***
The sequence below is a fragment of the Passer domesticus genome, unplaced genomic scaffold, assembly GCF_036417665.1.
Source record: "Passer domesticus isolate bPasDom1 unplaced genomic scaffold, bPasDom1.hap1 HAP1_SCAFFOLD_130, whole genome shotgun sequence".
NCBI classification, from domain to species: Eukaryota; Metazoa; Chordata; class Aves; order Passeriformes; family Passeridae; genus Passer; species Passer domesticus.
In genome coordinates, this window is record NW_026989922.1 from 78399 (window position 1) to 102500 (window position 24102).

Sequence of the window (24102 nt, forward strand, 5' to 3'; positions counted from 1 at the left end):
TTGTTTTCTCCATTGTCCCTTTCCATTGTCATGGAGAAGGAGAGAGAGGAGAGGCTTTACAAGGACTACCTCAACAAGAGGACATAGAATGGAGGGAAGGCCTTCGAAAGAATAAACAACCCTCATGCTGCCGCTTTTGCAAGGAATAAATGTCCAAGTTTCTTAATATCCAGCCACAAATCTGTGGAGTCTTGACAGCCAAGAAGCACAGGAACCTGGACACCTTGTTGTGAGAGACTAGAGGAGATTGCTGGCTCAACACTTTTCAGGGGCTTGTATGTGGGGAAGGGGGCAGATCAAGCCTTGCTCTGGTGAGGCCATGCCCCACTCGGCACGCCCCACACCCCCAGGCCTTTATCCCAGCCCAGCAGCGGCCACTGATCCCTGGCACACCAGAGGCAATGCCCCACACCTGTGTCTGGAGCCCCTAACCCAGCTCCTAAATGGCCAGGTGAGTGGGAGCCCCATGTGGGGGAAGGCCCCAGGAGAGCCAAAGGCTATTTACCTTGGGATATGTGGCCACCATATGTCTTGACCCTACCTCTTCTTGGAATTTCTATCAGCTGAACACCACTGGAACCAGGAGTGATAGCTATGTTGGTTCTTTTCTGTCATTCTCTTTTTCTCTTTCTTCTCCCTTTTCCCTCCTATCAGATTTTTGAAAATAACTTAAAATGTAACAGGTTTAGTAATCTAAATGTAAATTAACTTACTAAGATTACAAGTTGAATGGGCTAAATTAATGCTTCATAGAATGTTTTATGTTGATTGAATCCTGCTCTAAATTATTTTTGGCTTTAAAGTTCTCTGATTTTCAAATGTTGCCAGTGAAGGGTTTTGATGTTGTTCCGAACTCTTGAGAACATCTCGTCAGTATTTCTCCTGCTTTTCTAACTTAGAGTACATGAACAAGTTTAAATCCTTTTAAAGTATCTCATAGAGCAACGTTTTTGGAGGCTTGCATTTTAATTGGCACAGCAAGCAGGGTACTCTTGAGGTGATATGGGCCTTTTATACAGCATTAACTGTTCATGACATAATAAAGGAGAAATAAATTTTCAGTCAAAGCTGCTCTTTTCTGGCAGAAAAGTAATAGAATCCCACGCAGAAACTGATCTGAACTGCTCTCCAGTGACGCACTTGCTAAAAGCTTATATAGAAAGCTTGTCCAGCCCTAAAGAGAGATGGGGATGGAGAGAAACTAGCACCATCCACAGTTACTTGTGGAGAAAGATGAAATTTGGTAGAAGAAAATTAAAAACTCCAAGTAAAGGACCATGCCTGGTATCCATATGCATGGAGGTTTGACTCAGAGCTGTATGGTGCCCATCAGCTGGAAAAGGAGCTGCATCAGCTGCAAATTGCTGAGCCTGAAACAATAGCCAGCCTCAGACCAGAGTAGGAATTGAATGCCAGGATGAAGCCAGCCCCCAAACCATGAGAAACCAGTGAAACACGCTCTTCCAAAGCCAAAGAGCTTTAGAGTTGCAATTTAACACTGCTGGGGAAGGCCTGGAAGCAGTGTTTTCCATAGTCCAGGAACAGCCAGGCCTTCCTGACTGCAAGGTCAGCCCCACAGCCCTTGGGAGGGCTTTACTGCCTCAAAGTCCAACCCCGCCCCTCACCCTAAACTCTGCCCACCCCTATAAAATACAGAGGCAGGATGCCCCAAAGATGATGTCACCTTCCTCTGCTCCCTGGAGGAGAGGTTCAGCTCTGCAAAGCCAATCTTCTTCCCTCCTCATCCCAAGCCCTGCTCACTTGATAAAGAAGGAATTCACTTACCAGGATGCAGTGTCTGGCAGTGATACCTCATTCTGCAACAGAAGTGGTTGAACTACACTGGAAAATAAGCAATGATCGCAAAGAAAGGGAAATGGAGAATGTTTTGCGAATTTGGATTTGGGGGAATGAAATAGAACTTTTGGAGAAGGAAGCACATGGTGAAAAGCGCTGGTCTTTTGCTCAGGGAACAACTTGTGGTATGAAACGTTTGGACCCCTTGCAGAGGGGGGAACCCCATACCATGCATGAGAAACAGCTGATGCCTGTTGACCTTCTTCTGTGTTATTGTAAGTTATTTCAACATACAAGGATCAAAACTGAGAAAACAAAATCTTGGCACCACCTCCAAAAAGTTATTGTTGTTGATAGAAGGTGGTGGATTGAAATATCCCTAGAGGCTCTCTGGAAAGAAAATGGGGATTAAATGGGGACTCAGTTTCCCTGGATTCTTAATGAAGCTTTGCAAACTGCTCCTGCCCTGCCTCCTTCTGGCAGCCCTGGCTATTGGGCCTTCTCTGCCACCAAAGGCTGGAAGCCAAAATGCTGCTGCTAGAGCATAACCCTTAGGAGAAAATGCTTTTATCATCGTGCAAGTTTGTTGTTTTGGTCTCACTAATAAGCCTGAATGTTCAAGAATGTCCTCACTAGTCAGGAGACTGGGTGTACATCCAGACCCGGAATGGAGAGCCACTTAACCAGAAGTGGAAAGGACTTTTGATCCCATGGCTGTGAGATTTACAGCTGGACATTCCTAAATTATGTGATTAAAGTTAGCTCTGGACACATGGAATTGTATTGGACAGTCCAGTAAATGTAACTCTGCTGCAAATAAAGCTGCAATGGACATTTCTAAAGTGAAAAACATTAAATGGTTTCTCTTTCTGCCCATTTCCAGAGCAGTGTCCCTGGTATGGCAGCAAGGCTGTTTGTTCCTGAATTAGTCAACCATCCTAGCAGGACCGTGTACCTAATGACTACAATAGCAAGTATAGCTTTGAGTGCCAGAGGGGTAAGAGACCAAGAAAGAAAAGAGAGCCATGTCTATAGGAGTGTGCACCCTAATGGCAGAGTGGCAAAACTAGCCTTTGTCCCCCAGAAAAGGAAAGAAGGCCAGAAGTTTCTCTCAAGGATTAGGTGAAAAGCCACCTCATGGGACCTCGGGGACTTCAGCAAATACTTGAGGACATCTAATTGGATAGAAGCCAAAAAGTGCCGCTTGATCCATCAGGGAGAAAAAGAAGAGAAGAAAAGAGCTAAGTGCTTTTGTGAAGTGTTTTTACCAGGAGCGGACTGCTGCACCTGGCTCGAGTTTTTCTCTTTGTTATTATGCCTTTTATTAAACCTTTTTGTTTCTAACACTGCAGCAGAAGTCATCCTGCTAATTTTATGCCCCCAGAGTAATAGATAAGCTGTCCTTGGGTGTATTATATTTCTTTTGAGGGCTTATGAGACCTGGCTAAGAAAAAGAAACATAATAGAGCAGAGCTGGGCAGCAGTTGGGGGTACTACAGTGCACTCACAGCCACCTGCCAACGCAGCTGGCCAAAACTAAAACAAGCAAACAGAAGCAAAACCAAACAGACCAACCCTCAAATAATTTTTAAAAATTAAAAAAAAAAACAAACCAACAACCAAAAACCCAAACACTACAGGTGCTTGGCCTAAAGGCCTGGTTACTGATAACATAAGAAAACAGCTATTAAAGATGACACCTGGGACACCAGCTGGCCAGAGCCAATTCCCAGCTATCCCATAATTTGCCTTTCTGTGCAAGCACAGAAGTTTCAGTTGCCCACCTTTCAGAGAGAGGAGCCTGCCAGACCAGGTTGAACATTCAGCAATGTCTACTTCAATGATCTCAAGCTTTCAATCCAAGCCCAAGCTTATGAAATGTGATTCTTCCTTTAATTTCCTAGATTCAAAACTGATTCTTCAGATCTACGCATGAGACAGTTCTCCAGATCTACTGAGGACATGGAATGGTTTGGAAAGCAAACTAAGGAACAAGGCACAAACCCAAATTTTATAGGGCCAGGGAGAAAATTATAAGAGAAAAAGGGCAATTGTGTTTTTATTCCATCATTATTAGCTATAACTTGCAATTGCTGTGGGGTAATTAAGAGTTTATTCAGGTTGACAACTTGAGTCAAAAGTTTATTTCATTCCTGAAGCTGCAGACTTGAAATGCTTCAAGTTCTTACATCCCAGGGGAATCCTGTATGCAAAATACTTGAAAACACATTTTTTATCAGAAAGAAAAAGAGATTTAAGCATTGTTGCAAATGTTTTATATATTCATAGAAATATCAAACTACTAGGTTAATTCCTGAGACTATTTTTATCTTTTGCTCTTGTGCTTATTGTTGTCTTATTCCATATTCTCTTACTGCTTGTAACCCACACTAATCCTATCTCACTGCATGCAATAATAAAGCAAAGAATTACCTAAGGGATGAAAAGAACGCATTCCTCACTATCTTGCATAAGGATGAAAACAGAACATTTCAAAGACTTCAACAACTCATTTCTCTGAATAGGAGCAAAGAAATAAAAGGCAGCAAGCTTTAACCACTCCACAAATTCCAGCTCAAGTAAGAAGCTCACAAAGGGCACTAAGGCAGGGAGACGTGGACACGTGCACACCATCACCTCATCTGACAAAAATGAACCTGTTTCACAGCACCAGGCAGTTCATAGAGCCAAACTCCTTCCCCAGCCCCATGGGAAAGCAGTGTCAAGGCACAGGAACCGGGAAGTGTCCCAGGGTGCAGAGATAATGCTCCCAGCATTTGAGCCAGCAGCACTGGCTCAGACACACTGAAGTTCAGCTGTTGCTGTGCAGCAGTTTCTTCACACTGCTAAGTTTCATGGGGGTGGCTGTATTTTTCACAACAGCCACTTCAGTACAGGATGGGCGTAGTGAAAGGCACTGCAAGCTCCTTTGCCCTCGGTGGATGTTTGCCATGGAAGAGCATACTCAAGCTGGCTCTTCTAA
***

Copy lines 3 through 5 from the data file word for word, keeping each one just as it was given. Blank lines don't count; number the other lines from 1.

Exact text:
NCBI classification, from domain to species: Eukaryota; Metazoa; Chordata; class Aves; order Passeriformes; family Passeridae; genus Passer; species Passer domesticus.
In genome coordinates, this window is record NW_026989922.1 from 78399 (window position 1) to 102500 (window position 24102).

Sequence of the window (24102 nt, forward strand, 5' to 3'; positions counted from 1 at the left end):